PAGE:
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From "J. Eric Smith" <esm...@digitalforge.com>
Subject RE: mod_webapp/Tomcat4 ready for production level stuff?
Date Wed, 28 Nov 2001 15:17:24 GMT
Well, Tomcat obviously has potential but I'm interested in the here and
now.  All of the benchmarks that I've seen thus far have shown TC4 to be
vastly inferior (by a factor of 10) compared to the commercial servlet
engines.  Of course, these benches were published BY those vendors, so I
take them with a grain of salt, but I haven't seen any benches from the
TC group, so I have nothing to compare.  Speed issues along with the
horrific documentation and poor functionality of mod_webapp (or poor
documentation/difficulty of configuring mod_jk) make me very
apprehensive of starting project with TC4/mod_webapp at the core.  

I was hoping someone in this forum could convince me otherwise, but I
haven't seen anything encouraging thus far, mostly folks saying "wait a
bit and it'll be great."  I've got a project NOW and I can't afford to
wait.

 
J. Eric Smith
esmith@digitalforge.com <mailto:esmith@digitalforge.com> 
 


-----Original Message-----
From: Kemp Randy-W18971 [mailto:Randy.L.Kemp@motorola.com] 
Sent: Wednesday, November 28, 2001 9:19 AM
To: tomcat-user@jakarta.apache.org
Subject: RE: mod_webapp/Tomcat4 ready for production level stuff?


Now the question should be: does Tomcat 4 have the potential to be ready
for primetime?  The answer to that is yes, and it may take a few
maintenance releases of mod_webapp and Tomcat 4x to get there.  Right
now, the architecture is much better (in my opinion) then Tomcat 3.x and
you can find some good articles on the web on creating applications.
And Resin is a great product.  I used it in development.  And Jboss is a
good EJB server.  Some people are using it now with Tomcat, and others
take a "wait and see" as the releases continue to improve.  The real
test is to try Tomcat, Resin, and Weblogic in your environment, and see
how each handles the job.  Now Postgresql is a great database, but mysql
is much better with release 4x.  Again, you can run both and see how
they hold up.

-----Original Message-----
From: J. Eric Smith [mailto:esmith@digitalforge.com]
Sent: Tuesday, November 27, 2001 3:11 PM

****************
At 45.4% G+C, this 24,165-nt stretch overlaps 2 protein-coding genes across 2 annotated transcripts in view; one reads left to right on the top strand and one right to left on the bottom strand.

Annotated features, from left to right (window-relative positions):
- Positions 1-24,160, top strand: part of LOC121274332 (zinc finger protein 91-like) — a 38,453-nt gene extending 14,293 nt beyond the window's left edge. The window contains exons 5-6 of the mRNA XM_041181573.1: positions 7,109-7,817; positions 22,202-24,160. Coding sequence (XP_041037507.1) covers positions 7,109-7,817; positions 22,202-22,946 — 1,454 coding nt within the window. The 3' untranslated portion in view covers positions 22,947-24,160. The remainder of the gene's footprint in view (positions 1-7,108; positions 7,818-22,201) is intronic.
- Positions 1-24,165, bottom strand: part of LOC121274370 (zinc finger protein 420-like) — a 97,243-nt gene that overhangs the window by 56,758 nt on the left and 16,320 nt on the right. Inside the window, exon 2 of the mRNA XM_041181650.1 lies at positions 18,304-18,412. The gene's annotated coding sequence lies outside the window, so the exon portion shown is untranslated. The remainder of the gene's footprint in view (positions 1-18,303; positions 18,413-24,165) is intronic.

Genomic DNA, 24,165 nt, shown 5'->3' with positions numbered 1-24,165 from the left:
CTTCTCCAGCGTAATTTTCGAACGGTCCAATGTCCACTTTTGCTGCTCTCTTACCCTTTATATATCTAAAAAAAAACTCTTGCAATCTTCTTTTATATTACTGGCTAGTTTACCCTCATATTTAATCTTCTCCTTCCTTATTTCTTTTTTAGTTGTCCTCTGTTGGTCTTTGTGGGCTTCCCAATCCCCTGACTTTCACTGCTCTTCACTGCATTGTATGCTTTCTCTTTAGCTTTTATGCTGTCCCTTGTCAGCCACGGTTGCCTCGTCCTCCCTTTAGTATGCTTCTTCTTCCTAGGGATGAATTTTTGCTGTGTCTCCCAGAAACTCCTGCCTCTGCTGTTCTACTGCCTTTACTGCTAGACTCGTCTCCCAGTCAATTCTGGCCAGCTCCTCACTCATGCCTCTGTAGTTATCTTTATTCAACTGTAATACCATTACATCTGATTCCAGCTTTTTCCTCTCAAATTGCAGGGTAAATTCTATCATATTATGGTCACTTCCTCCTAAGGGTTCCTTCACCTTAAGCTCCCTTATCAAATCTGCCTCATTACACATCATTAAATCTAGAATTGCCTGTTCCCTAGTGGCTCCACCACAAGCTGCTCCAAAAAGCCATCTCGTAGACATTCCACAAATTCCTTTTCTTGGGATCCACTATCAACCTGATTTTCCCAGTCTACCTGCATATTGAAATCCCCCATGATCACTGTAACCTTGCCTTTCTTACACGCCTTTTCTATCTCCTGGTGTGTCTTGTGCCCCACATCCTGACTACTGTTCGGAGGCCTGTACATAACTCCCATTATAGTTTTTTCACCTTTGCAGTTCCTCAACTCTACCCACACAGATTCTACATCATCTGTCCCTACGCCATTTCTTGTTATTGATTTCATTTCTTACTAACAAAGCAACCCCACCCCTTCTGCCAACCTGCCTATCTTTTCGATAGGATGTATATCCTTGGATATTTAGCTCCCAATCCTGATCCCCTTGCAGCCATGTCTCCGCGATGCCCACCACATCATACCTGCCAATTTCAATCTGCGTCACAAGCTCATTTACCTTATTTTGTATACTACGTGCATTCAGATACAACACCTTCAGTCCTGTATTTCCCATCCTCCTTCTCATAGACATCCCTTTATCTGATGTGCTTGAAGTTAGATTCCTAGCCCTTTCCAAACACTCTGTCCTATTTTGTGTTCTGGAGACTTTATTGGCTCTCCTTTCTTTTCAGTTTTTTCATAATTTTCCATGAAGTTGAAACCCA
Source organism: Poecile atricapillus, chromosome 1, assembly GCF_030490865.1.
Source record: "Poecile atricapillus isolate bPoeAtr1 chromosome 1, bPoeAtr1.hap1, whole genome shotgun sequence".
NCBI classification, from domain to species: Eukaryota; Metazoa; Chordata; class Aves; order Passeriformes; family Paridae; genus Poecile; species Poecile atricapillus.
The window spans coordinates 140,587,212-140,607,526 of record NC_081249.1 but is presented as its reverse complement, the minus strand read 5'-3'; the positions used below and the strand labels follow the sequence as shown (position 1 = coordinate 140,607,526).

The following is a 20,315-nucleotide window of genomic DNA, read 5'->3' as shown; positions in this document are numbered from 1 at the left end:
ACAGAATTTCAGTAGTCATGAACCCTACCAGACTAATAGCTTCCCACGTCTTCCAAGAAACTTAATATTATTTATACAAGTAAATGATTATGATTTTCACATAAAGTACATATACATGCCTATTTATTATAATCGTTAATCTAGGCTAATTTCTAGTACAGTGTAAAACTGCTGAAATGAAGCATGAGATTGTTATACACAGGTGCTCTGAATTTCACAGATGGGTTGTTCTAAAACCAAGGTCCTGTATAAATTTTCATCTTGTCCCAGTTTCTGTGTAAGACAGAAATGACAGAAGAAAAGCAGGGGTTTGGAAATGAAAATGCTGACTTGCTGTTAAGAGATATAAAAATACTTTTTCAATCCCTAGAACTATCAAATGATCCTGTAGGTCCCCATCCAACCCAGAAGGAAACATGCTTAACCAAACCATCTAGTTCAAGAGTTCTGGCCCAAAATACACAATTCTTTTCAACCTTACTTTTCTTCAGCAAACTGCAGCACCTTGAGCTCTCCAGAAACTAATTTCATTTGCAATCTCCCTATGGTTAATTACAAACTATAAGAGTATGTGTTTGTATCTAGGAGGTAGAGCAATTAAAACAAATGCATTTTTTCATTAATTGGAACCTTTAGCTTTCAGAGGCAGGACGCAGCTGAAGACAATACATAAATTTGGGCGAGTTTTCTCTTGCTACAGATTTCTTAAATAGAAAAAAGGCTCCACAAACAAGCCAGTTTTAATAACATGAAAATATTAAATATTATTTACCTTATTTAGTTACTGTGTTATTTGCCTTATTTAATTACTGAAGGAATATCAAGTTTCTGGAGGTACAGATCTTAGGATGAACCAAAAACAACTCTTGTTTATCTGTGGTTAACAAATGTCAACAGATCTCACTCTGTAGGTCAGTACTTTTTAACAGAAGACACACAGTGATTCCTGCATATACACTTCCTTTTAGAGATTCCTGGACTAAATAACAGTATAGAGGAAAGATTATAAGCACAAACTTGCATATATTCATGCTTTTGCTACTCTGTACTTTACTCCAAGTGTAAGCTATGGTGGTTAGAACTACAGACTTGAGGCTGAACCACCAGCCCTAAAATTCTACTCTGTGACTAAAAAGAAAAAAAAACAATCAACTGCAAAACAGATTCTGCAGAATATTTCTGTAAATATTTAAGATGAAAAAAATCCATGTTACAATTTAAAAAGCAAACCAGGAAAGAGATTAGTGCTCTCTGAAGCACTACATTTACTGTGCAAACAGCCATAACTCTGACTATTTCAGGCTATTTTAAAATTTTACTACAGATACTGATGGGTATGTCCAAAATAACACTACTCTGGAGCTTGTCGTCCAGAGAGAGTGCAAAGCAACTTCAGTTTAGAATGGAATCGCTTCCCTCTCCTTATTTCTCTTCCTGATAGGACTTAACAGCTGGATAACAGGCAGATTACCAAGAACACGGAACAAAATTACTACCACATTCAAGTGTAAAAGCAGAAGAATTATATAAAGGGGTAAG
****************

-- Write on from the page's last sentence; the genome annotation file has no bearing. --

To: tomcat-user@jakarta.apache.org
Subject: mod_webapp/Tomcat4 ready for production level stuff?


Greetings,
 
I'm getting ready to put specs together on a load balanced cluster
designed around open source software, and the time has come to decide
what JSP/Servlet engine we're going to use.
 
Up until this point we've used Weblogic for industrial strength web app
development and we've been very happy with everything but the price
($10k per cluster node).  Now we've got a client who wants to
demonstrate open source and at the same time try and keep all the
software "free" as possible.  We've selected PostgreSQL as our backend
database, and we're using Apache 1.3.22 on Linux with the latest stable
kernel.
 
So, to the point:  is Tomcat4 ready to play with the big boys?  Granted,
we're not expecting all the bells and whistles of Weblogic (or speed,
for that matter), but what about stability and ease of use?   I've
downloaded Tomcat4 and installed it, along with the bastard child called
mod_webapp, which I have never gotten to work properly.  I've read an
awful lot of horror stories in this forum that really make me think that
Tomcat4 is not ready to take this mantle.  The documentation is
attrocious.  Can I really trust a business app (albeit a small one) to
this?
 
I've been looking at non-freeware alternatives like Resin, and the
polish shows.  Resin's install is flawless, the documentation is rich
and complete, and unlike mod_webapp, it works without having to
sacrifice any small furry animals or limb detaching.
 
I'm a Systems Engineering guy, not a programmer, so I don't have time to
figure out the intricacies and pitfalls that Tomcat4 seems to want me to
go through.  To me, Java is something that the "other guys down the
hall" program on.  I'm just responsible for picking the hardware, OS,
the app environment, and then making it all run happily together.  The
Java guys simply don't care what engine I use, so somebody out there
speak up:  is Tomcat4 ready for prime time production?  If not, how
soon?  And if not soon, what about alternatives that are either free or
available for under $2000 per node?
 
Many thanks to all.
 
 
J. Eric Smith
esmith@digitalforge.com
 
 

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